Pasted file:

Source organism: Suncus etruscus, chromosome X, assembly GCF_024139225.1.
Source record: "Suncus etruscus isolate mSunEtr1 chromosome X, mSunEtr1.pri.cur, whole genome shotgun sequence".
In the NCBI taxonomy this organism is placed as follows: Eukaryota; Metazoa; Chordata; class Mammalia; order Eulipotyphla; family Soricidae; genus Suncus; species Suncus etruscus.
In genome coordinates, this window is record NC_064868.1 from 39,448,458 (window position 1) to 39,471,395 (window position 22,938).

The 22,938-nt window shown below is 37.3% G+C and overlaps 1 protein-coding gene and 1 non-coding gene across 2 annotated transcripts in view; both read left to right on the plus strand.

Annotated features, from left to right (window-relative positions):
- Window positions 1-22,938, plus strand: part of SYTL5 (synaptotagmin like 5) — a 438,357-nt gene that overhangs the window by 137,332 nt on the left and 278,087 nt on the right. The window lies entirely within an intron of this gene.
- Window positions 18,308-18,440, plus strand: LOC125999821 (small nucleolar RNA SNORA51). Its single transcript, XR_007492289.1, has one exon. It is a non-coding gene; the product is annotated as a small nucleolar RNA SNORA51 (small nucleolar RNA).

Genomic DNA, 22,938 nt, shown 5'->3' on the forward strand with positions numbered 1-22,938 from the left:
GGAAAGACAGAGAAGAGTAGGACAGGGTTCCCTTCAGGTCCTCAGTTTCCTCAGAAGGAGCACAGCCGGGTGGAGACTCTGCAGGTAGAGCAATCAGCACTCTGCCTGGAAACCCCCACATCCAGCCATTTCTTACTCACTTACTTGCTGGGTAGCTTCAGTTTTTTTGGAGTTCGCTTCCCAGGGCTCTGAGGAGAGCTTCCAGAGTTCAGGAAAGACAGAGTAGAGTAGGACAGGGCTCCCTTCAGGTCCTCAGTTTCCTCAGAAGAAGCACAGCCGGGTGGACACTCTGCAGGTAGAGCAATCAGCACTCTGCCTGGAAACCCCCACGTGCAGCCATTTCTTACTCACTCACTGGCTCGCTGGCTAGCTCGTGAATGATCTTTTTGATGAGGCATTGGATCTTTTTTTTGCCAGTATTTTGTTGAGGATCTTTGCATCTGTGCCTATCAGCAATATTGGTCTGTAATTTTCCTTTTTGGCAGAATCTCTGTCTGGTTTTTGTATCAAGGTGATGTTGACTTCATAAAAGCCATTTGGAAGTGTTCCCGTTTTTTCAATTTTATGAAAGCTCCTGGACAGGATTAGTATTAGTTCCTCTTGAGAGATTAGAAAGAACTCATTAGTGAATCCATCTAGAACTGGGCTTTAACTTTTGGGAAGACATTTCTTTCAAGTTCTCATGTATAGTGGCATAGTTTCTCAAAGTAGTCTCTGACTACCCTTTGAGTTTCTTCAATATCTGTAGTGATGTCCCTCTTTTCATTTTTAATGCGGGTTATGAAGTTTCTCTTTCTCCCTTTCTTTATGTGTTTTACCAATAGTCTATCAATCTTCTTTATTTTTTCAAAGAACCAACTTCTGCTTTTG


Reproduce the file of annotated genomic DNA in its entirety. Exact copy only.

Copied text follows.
Source organism: Suncus etruscus, chromosome X, assembly GCF_024139225.1.
Source record: "Suncus etruscus isolate mSunEtr1 chromosome X, mSunEtr1.pri.cur, whole genome shotgun sequence".
In the NCBI taxonomy this organism is placed as follows: Eukaryota; Metazoa; Chordata; class Mammalia; order Eulipotyphla; family Soricidae; genus Suncus; species Suncus etruscus.
In genome coordinates, this window is record NC_064868.1 from 39,448,458 (window position 1) to 39,471,395 (window position 22,938).

The 22,938-nt window shown below is 37.3% G+C and overlaps 1 protein-coding gene and 1 non-coding gene across 2 annotated transcripts in view; both read left to right on the plus strand.

Annotated features, from left to right (window-relative positions):
- Window positions 1-22,938, plus strand: part of SYTL5 (synaptotagmin like 5) — a 438,357-nt gene that overhangs the window by 137,332 nt on the left and 278,087 nt on the right. The window lies entirely within an intron of this gene.
- Window positions 18,308-18,440, plus strand: LOC125999821 (small nucleolar RNA SNORA51). Its single transcript, XR_007492289.1, has one exon. It is a non-coding gene; the product is annotated as a small nucleolar RNA SNORA51 (small nucleolar RNA).

Genomic DNA, 22,938 nt, shown 5'->3' on the forward strand with positions numbered 1-22,938 from the left:
GGAAAGACAGAGAAGAGTAGGACAGGGTTCCCTTCAGGTCCTCAGTTTCCTCAGAAGGAGCACAGCCGGGTGGAGACTCTGCAGGTAGAGCAATCAGCACTCTGCCTGGAAACCCCCACATCCAGCCATTTCTTACTCACTTACTTGCTGGGTAGCTTCAGTTTTTTTGGAGTTCGCTTCCCAGGGCTCTGAGGAGAGCTTCCAGAGTTCAGGAAAGACAGAGTAGAGTAGGACAGGGCTCCCTTCAGGTCCTCAGTTTCCTCAGAAGAAGCACAGCCGGGTGGACACTCTGCAGGTAGAGCAATCAGCACTCTGCCTGGAAACCCCCACGTGCAGCCATTTCTTACTCACTCACTGGCTCGCTGGCTAGCTCGTGAATGATCTTTTTGATGAGGCATTGGATCTTTTTTTTGCCAGTATTTTGTTGAGGATCTTTGCATCTGTGCCTATCAGCAATATTGGTCTGTAATTTTCCTTTTTGGCAGAATCTCTGTCTGGTTTTTGTATCAAGGTGATGTTGACTTCATAAAAGCCATTTGGAAGTGTTCCCGTTTTTTCAATTTTATGAAAGCTCCTGGACAGGATTAGTATTAGTTCCTCTTGAGAGATTAGAAAGAACTCATTAGTGAATCCATCTAGAACTGGGCTTTAACTTTTGGGAAGACATTTCTTTCAAGTTCTCATGTATAGTGGCATAGTTTCTCAAAGTAGTCTCTGACTACCCTTTGAGTTTCTTCAATATCTGTAGTGATGTCCCTCTTTTCATTTTTAATGCGGGTTATGAAGTTTCTCTTTCTCCCTTTCTTTATGTGTTTTACCAATAGTCTATCAATCTTCTTTATTTTTTCAAAGAACCAACTTCTGCTTTTG